Fortunately, that has been toned down quite a bit. Now, after you finish the tutorial, you go to Millennium City and begin your adventures there. Later on, you’ll travel to the Southwest Desert and the Canadian Wilderness, but now those zones are much more smoothed out threat-level wise. You won’t be hopping around like a rabbit on a hit tin roof anymore. There is now no longer the confusion of where do I go next?


One constant player complaint is of lack of content. There were times that you had to grind to hit that next level. Cryptic has added some new content in the form of the Adventure Packs and the Comic Series. While the Comic Series (Aftershock) is free, the three Adventure Packs (Serpent Lantern, Demonflame, and Resistance) are not free unless you’re a subscriber.

These new adventures are rather well done and better yet, scale with your character’s level. Therefore, you can play these missions from level 11 all the way to level 40. This new content is a welcome addition and Cryptic plans on putting out additional Comic Series with the next one arriving in November.

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Investigating a destroyed camp in the Aftershock Comic Series.

New missions were introduced and others were changed/deleted when the game went free-to-play. The new missions, especially the introductory ones in Millennium City, are well-designed and help immerse you into a storyline as opposed to the standard kill X of something. Still, more content is always desirable, but having four content updates in a year's period with the game switching over to free-to-play isn’t bad at all.


Another change to CO is the addition of sidekicks and henchmen. These characters are essentially hirelings (as in Dungeons and Dragons Online) that act as trained pets. You can summon them, after purchasing them from the C-Store, and they’ll travel with you for an hour fighting your enemies and staying by your side. I like the use of characters like these as that if you only have a short time to play or are having problem getting a group together, you can just grab one of these and just go do your mission. There are two limitations though. The first is that you can only have one active at a time. I think it would be better if you could have more than one if you wish to choose to. The second is that you have to purchase them from the C-Store. I would prefer that you could buy them from the C-Store and have a limited number available for purchase from an in-game vendor for in-game currency similar to DDO’s method.

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The mighty Harajuku Twins make great sidekicks.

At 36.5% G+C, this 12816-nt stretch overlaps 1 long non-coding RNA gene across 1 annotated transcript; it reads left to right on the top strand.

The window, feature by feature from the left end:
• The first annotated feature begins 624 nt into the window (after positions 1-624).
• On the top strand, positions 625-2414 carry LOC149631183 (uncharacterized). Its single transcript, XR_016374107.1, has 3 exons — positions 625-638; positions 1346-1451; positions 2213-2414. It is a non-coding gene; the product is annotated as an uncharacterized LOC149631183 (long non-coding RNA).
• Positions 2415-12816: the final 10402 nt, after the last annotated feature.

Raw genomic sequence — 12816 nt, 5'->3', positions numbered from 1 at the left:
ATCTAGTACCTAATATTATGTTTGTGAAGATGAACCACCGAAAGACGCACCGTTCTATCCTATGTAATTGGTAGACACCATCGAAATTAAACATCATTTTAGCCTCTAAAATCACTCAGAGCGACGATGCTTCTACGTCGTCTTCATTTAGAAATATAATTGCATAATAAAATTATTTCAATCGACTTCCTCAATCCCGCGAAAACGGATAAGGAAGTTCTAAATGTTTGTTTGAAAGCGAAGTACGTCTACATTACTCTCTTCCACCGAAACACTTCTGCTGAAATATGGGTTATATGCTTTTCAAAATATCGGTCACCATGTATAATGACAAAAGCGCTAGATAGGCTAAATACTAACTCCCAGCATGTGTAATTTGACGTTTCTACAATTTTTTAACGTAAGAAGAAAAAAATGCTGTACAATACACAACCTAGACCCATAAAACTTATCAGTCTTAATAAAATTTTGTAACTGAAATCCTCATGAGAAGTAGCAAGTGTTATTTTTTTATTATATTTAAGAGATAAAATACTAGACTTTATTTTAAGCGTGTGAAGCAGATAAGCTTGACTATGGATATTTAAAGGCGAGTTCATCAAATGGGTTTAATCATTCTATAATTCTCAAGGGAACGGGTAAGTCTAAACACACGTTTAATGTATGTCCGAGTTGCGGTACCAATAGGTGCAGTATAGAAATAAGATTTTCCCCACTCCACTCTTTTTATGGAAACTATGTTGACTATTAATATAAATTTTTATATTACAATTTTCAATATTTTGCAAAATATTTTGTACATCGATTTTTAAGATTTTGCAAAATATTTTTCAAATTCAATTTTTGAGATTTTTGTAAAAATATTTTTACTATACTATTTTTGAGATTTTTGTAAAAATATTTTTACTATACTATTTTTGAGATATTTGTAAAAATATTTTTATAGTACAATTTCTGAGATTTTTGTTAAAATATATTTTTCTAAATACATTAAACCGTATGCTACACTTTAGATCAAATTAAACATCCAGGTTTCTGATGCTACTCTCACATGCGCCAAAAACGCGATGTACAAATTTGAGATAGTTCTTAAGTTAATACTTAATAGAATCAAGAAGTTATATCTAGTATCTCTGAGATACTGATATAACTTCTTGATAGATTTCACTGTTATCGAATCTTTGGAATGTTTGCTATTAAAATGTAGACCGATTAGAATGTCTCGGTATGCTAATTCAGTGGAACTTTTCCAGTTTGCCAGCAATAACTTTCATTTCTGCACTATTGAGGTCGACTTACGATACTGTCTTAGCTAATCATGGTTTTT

Cryptic has recently added player hideouts to the game. Subscribers were able to get one for free, but you can purchase all of the available hideouts if you wish. Overall, there are four different types of hideouts: the sanctum, the moon base, the basement, and the cave. Each of the different hideout types has a number of different types. For example, there’s the Hi-Tech Basement, Mom’s Basement, and Vigilante Basement (upcoming). Each hideout has a number of different options that you can choose to more personalize your individual hideout. While it is not truly customizable, it is a welcome addition to the game. Every superhero worth his salt needs a lair for them to plot their crusade against evil. You can also invite friends into your hideout so you can hang out and socialize.

I am personally stoked over the addition of hideouts to CO. I’ve always been a proponent of player housing in MMOGs so I was glad to see it finally come to CO. While I wish that you could do more to customize your hideout, I’ll gladly take what’s available now. What I would like to see in the future is the ability to customize them some more and the ability for guilds to have hideouts of their own, but on a grander scale.

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The Hi-Tech Cave Hideout.


Champions Online has changed since I originally left, but the core gameplay is still there. The biggest change is the switch to free-to-play and its impact upon choosing powers through the use of archetypes. While you’re locked into a specific power progression, at least you can truly look unique. CO’s costume creator is still the standard of character creation in the MMOG market. The zone progression is a great deal smoother and there is some nice new content with the Adventure Packs and the Comic Series. There are still areas that need some attention such as PvP, end-game content, and guild housing, but, overall, CO has made some improvements since I left. The game is definitely worth a second look and, better yet, it won’t cost you dime to try it out.